Practical Innovations and Experience in ABM Equilibration with Network Assignments
Corresponding Author: Chrissy Bernardo, WSP
Presented By: Chrissy Bernardo, WSP
Equilibration of transportation demand and network supply is an essential component of any travel demand model. The equilibration process both ensures that travel demand model become policy sensitive and also that a unique objective solution is modeled for each scenario. With a traditional 4-step model setup, several feedback iterations of the demand-generation components and network procedures may be able to be run in a relatively short time frame, and many different projects or scenarios may be evaluated under fully equilibrated conditions. As transportation policy questions grow in complexity and dependency on individual characteristics, Activity Based Models (ABMs) are increasingly being used by a significant and growing number of planning agencies. With the growth in the use of ABMs, the need for efficient and robust equilibration procedures becomes increasingly evident. However, equilibration of an ABM with network assignments is in general more complex than equilibration of 4-step models, due to the individual microsimulation structure of an ABM.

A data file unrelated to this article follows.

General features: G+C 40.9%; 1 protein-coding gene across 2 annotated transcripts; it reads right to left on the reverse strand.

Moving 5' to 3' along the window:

The authors have recently developed an advanced ABM system for three cities in Ohio (Columbus, Cincinnati-Dayton, and Cleveland-Akron) and explored several strategies to increase the efficiency of the equilibration process and reduce total runtimes. These strategies include: various forms of “warm starts” by ramping up ABM demand over feedback iterations through sampling of individual households, selective “freezing” of certain ABM sub-models (such as long- and mid-term sub-models) in feedback iterations, averaging flows and/or skims over iterations, selectively running transit procedures, and many others. One of the important conclusions of this effort is that the equilibration schema should be flexible and adjusted to each particular project or policy as well as to the nature of compared transportation or land-use alternatives.
The presentation will discuss the results of utilizing each of these options, including runtime savings, convergence statistics, and impact on model outputs. These strategies help to make the ABM a stronger tool in the planner’s arsenal, allowing for quicker global convergence without compromising model sensitivity and objectiveness of the results.